St. James ends 12-year run
with Bill Staines Nov. 11

e_SDLqSuch a long, long journey it seems we’ve traveled on

Show me the road that leads to my home

Such a short time here friends, and such a long time gone

Show me the road that leads to my home”

— Bill Staines

Bill Staines, Don White, Christine Lavin, Garnet Rogers, Seth Glier, Tracy Grammer, Pat and Tex LaMountain, The Boxcar Lilies: these are just a few of the many nationally known and local musicians who have graced the stage of the St. James Coffeehouse in Greenfield over the past 12 years. Held during the second Saturday of each month from September to May, the coffeehouse filled the church’s parish hall with strumming guitars and soaring voices and in the process became an integral part of the local music scene.

The coffeehouse came about thanks to the hard work of a team of volunteers led by Fred Momaney of Greenfield. But now due to demands on his time, Momaney cannot continue to run the coffeehouse and with no one to pick up the reins, the St. James Coffeehouse will hold its final show on Saturday, Nov. 10, at 7 p.m. Folk singer Bill Staines, a perennial St. James favorite, will headline and Tom Carroll will open.

Staines launched his career in the 1960s and has gone on to release 26 recordings and over 300 songs. His shows are a mix of traditional and original material and feature plenty of sing-alongs. Staines is also a master storyteller so his between-song banter is as engaging as the music. Guitar aficionados should also note that Staines has developed a unique picking style that came about because he is left handed and plays a right-handed guitar upside down, with the bass strings on the bottom.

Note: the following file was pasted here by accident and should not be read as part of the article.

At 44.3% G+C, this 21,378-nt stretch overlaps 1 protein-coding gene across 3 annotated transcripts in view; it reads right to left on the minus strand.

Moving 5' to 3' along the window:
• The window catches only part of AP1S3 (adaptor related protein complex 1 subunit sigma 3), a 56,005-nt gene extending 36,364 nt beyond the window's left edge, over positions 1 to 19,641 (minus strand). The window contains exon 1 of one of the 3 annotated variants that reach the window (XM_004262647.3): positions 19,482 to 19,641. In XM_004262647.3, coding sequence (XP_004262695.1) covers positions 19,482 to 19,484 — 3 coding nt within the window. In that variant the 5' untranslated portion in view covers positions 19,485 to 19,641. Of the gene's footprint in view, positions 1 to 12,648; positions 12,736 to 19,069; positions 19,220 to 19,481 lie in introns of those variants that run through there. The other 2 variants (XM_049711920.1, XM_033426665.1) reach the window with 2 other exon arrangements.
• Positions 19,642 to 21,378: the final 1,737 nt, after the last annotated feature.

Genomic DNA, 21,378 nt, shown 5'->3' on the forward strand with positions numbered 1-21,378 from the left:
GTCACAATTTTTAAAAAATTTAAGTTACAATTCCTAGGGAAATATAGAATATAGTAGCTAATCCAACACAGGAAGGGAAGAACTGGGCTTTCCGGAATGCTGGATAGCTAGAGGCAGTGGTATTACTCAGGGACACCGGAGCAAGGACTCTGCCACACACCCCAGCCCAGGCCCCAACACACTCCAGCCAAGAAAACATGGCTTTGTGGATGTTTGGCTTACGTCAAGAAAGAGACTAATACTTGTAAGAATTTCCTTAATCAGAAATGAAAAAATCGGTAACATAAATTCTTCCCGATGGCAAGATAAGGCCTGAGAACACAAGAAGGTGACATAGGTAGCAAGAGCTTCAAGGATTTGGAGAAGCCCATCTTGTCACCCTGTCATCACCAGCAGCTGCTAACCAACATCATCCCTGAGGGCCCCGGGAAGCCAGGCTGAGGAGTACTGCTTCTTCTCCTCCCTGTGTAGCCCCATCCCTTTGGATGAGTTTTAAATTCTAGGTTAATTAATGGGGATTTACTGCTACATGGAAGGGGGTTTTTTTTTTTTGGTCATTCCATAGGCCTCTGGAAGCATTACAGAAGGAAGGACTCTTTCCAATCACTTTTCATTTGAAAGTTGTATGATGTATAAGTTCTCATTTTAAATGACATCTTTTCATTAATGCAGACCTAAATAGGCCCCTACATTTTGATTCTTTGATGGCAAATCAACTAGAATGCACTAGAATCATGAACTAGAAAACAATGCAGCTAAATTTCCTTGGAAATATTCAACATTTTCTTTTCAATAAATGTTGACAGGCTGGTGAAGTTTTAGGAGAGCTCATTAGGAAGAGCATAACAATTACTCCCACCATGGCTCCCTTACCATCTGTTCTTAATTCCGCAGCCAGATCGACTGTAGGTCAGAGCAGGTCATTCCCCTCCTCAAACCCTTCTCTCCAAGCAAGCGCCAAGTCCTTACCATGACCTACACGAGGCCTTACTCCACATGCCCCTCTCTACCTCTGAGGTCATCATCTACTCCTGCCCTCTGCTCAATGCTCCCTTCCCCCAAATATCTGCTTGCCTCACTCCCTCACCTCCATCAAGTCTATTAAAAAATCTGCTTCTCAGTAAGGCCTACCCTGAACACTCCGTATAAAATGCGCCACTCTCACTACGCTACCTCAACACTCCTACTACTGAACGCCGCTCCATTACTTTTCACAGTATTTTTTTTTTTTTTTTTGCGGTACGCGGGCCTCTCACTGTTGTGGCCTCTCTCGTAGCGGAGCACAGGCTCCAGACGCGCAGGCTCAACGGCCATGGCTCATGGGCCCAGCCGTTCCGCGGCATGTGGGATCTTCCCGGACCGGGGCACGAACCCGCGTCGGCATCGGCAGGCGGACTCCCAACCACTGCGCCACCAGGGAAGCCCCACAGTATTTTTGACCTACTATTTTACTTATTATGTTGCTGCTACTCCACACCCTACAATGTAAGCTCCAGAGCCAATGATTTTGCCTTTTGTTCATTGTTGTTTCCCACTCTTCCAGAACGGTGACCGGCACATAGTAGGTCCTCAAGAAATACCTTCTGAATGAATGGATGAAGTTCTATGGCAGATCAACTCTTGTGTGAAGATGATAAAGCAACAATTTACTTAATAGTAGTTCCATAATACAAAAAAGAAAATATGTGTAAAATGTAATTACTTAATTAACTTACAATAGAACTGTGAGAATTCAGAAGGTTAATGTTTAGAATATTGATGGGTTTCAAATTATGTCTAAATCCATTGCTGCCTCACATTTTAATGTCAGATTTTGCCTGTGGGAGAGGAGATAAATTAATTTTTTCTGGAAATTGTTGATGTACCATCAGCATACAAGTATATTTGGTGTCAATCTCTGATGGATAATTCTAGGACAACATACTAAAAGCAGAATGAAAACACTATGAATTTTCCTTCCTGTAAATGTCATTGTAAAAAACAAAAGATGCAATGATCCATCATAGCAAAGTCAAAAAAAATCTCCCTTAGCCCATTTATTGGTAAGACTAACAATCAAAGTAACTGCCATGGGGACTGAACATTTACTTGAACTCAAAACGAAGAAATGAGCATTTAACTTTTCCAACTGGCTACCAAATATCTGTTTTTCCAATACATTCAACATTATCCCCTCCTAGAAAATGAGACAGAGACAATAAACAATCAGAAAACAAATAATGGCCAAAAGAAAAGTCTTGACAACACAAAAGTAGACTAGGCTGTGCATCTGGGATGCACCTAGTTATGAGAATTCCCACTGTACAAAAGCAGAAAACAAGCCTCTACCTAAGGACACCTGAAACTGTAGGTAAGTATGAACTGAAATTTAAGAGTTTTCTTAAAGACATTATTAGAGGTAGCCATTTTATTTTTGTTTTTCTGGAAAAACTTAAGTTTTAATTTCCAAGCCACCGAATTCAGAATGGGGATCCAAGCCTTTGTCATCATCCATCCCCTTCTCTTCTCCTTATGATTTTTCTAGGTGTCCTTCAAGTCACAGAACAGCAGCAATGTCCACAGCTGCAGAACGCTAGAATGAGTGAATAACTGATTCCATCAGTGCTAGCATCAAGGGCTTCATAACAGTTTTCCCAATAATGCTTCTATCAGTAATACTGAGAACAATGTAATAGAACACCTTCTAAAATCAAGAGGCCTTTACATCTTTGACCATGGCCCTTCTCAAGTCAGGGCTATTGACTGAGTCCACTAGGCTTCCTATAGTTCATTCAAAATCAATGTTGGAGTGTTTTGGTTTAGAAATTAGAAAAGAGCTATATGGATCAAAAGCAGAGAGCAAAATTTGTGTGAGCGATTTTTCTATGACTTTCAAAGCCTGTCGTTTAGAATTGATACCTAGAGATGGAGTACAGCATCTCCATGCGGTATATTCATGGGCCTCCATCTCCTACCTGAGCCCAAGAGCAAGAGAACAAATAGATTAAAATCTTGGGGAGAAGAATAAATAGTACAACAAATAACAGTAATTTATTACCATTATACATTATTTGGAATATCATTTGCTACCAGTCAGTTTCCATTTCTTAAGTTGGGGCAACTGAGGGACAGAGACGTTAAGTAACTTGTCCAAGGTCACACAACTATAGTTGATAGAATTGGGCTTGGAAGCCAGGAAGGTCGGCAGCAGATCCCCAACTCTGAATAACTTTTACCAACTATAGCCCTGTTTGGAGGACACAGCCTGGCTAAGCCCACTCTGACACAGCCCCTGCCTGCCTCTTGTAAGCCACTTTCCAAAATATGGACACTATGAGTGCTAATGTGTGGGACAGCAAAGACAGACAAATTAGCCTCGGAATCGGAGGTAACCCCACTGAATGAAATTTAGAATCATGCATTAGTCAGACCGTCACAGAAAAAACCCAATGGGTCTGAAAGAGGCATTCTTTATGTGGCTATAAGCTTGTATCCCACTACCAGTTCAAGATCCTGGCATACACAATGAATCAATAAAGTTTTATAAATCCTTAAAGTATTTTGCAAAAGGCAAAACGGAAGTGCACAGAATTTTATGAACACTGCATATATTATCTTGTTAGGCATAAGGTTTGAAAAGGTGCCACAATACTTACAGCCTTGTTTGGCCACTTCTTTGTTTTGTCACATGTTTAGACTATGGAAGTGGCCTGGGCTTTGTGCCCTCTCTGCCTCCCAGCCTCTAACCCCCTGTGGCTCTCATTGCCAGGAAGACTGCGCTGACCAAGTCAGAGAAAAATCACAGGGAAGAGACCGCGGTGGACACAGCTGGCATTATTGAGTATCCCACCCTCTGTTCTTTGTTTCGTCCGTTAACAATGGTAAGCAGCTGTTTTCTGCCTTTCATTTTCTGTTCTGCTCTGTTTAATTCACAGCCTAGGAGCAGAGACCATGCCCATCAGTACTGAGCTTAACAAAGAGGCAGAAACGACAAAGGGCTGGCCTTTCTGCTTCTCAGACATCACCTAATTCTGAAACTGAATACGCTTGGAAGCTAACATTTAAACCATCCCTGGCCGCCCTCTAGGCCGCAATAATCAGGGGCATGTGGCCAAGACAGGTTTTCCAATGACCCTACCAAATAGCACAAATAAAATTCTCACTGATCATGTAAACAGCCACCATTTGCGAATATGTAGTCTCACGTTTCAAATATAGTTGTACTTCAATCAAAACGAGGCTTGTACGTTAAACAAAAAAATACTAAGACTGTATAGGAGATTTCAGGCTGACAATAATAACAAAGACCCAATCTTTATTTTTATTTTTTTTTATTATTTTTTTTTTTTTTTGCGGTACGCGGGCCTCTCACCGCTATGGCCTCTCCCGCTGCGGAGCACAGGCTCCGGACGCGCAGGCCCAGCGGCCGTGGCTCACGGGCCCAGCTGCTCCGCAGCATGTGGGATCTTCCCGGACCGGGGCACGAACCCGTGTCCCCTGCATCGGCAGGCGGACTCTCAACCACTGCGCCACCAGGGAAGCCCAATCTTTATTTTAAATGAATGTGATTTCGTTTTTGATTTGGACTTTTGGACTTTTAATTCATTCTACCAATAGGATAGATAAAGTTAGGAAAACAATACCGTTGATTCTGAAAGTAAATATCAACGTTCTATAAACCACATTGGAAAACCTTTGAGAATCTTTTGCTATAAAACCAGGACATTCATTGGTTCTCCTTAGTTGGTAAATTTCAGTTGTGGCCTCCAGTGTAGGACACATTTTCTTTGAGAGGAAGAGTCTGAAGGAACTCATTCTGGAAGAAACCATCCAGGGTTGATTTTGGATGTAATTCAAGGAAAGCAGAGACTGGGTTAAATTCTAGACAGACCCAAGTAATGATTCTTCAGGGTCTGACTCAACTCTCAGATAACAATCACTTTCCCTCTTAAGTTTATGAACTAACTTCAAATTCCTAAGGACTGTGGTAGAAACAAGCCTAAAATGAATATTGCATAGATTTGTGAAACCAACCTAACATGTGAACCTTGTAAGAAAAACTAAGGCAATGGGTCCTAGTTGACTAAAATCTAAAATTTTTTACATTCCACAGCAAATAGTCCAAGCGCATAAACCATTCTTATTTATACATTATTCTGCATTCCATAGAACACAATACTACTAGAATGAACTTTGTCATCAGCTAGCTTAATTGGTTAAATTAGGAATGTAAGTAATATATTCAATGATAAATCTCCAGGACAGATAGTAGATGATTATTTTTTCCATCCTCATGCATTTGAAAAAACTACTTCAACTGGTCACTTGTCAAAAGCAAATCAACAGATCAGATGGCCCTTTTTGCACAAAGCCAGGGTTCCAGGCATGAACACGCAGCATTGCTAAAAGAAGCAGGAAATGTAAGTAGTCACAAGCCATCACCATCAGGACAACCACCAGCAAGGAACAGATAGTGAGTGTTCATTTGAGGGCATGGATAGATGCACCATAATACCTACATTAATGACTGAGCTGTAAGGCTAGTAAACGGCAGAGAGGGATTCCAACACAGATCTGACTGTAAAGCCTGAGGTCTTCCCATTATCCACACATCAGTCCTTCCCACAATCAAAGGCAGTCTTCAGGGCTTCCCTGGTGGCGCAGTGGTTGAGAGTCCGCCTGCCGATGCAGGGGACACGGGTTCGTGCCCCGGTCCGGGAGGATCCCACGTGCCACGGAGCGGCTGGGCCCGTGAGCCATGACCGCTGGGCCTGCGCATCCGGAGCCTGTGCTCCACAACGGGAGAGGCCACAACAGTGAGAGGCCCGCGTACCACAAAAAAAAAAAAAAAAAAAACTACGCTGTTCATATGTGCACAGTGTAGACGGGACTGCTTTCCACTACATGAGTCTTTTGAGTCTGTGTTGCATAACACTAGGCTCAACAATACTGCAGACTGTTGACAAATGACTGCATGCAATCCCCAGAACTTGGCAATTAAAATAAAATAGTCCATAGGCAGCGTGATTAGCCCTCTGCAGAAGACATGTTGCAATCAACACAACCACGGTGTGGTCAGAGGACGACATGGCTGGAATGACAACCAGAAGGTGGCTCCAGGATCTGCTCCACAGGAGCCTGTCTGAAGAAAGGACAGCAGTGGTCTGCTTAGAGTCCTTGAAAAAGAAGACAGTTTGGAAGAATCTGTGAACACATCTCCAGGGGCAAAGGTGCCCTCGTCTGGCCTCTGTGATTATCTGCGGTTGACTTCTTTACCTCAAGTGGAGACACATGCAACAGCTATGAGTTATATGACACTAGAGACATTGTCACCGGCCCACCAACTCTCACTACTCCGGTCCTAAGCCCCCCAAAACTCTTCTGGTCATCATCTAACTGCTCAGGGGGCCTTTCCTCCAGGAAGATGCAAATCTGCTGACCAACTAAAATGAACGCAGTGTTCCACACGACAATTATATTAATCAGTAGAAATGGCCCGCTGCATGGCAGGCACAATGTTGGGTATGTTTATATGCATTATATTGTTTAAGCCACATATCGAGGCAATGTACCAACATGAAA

I interviewed Staines in 2005 and he said his approach toward songwriting varies from that of today’s folk singer.

“These writers write about themselves rather than beyond themselves and that is what I am cognizant of when I am trying to write a song,” he said. “I want to bring something of value to people, to open their eyes and heart in some sort of way. To me, that to me is what folk music is all about.”

It’s fitting that his show be the final one at St. James because Staines shows have a strong communal feel to them, and the same could be said for the St. James Coffeehouse itself. The shows were always filled with concert-goers of all ages, including plenty of families who enjoyed the warm intimate setting of the room and the quality of the performances. And we would be amiss if we didn’t mention the fantastic homemade baked goods that were sold at each show.

So, mark Nov. 10 on your calendar and while you’re there, be sure and thank Fred and his staff for their years of work in bringing fine music to our area.

Doors open at 7 p.m. Carroll will start at 7:15 and Staines at 8. Tickets are $16 in advance and $18 at the door for adults, and $8 in advance and $9 at the door for children ages 5 to 12. Advance tickets are available at the World Eye Bookshop, 156 Main St. in Greenfield. For reservations, or more information, please call


Sheryl Hunter is a music writer who lives in Easthampton. Her work has appeared in various regional and national magazines. You can contact her at soundslocal@yahoo.com